Two Seattle artists have created their own program for making connections and community.

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Have you ever said to someone, “Hey, you know what this city needs?” I’ll bet most of us have, and then moved on rather than move ahead with the idea.

Shawn Landis and Jodi Rockwell, ceramics artists who live in Seattle’s Central District with their two young sons, acted on theirs. They created an artist residency program in a house a few blocks from their home so that artists from around the world could come and work for a few weeks and connect with Seattle. They call it Rockland.

“It breathes new life into both of us as creative people,” Rockwell said.

Among the things that caught my attention is that they weren’t asking for contributions. That’s partly because they want to be able to shape the project without donors influencing their choices. But more importantly, they see the residency as their contribution to the community.

Rockwell, who handles communications and marketing for the project, quoted Landis in a news release about the project: “I developed the Rockland Residency concept to counter the trend in the Central District of monetizing every square block with very little investment in culture or community space. As a teenager, I learned the punk principle: Do what you can with what you got and hope the rest falls into place and space.”

Landis came up with the residency idea as an art student at the University of Washington, where he and Rockwell met. That was 15 years ago. Since then, they’ve been creating art. Landis also has worked as a contractor and Rockwell as a ceramics teacher.

And they’ve been buying houses, fixing them up, selling them and doing well at it. Landis began thinking that wasn’t fulfilling and needed to give back to the community somehow.

They bought the house at Martin Luther King Jr. Boulevard and East Marion Street two years ago, and later learned that it was designed by Victor Steinbrueck, best known for saving Pike Place Market.

They rent out the property for nine months of the year, and for the other three months, they host artists, one at a time, for two to four weeks. The artists get a free place to stay. Part of the idea is that they will be inspired by Seattle. Rockwell and Landis use their connections here to build relationships between locals and the residents, and they arrange outings that they think will fit a particular artist: lectures, museum tours and dinners with local artists. But it’s up to the artist whether to participate.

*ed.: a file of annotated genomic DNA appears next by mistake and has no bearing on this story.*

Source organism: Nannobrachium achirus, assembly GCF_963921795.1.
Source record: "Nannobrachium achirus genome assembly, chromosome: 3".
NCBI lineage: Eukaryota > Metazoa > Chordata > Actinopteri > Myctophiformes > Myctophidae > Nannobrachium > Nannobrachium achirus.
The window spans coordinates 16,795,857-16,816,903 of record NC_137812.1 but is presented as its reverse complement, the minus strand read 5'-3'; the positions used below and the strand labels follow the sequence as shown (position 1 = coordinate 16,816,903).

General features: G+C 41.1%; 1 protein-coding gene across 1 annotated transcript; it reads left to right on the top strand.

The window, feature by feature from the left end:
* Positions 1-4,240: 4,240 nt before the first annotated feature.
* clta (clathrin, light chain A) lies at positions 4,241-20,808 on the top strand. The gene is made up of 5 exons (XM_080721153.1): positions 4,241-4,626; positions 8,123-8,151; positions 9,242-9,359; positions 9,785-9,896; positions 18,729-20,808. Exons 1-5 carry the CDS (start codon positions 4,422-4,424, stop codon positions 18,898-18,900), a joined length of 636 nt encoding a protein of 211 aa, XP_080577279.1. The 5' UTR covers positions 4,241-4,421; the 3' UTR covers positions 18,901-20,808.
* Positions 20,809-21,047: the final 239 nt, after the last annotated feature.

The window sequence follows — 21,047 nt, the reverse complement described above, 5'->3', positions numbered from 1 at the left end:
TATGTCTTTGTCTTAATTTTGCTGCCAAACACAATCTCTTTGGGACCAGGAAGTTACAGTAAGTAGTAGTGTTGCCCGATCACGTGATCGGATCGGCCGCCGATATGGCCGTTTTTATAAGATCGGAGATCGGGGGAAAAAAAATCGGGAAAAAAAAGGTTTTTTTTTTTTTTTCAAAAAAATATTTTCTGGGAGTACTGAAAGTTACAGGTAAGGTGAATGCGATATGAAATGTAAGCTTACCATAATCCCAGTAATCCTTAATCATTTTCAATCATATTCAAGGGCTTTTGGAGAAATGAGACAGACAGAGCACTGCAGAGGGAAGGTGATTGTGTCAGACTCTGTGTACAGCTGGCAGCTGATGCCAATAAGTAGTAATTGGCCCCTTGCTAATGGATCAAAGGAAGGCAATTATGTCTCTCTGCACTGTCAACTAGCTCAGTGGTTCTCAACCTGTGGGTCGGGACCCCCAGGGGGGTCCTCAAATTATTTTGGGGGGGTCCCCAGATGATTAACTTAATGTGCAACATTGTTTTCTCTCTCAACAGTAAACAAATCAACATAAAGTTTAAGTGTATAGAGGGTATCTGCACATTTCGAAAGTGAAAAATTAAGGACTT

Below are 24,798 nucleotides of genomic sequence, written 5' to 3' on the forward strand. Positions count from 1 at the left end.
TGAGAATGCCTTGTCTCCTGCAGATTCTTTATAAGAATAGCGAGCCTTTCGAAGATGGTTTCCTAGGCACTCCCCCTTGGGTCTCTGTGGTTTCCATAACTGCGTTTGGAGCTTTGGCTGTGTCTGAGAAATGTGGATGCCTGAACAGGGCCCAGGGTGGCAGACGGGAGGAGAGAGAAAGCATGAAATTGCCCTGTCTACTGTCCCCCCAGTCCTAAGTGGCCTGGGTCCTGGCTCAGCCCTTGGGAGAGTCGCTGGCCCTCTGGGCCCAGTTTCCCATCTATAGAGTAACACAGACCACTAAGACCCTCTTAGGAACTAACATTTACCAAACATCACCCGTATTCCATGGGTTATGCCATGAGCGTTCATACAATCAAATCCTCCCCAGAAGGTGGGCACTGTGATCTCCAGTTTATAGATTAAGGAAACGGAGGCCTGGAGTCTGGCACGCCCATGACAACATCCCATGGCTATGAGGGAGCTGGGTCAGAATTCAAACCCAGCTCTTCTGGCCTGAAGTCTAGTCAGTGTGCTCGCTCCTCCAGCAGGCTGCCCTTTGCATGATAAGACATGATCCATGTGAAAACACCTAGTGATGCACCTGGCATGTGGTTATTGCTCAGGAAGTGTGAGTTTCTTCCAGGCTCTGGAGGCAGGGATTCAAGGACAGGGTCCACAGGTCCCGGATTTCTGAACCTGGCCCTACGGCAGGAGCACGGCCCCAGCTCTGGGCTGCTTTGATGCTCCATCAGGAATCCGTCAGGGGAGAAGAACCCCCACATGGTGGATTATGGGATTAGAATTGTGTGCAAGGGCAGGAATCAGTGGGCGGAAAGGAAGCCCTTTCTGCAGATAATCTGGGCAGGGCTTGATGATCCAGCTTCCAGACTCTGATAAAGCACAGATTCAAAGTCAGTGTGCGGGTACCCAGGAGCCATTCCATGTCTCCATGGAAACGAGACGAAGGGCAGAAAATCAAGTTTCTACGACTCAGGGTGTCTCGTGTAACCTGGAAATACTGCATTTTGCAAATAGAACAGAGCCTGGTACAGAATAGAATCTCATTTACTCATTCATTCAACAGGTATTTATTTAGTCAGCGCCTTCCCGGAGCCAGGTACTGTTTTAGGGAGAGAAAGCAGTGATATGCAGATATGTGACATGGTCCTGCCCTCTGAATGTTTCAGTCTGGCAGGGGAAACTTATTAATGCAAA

Near the end of each resident’s stay, the couple invite about a dozen artists to meet at Rockland and see that person’s new work, then they dine at the couple’s home nearby.

All forms of art are welcome, and in this first year, there were 38 applicants from 12 different countries. A committee of artists chose five and the residency began in February.

The first resident was an East Coast writer; the current artist-in-residence, Henriikka Kontimo, is from Finland and makes text-based installations in response to a certain place.

She said, “Seattle is really nice,” but many people here live in a bubble of middle- and upper-class comfort. “Everybody is carrying a yoga mat or a cappuccino.” There are issues people need to talk about, but don’t because of the bubble, she said.

Kontimo went to The Elliott Bay Book Company and perused titles in the self-help section, then created her own titles using words and concepts from the books. “Understanding Nonmarital Gardening,” “Mindful Path to Politically Correct Awakening,” “Healing Your White Masculinity” and more, like “Understanding Your Dog’s Faith.”

I loved it. Kontimo said her impressions are ones a person might have at first, but eventually the bubble would come to seem normal. A view from the outside can help us see the bubble again. The artist gets something, the community gets something, and that’s the idea.

And that is how we succeed by mindfully experiencing art in a gentrified space.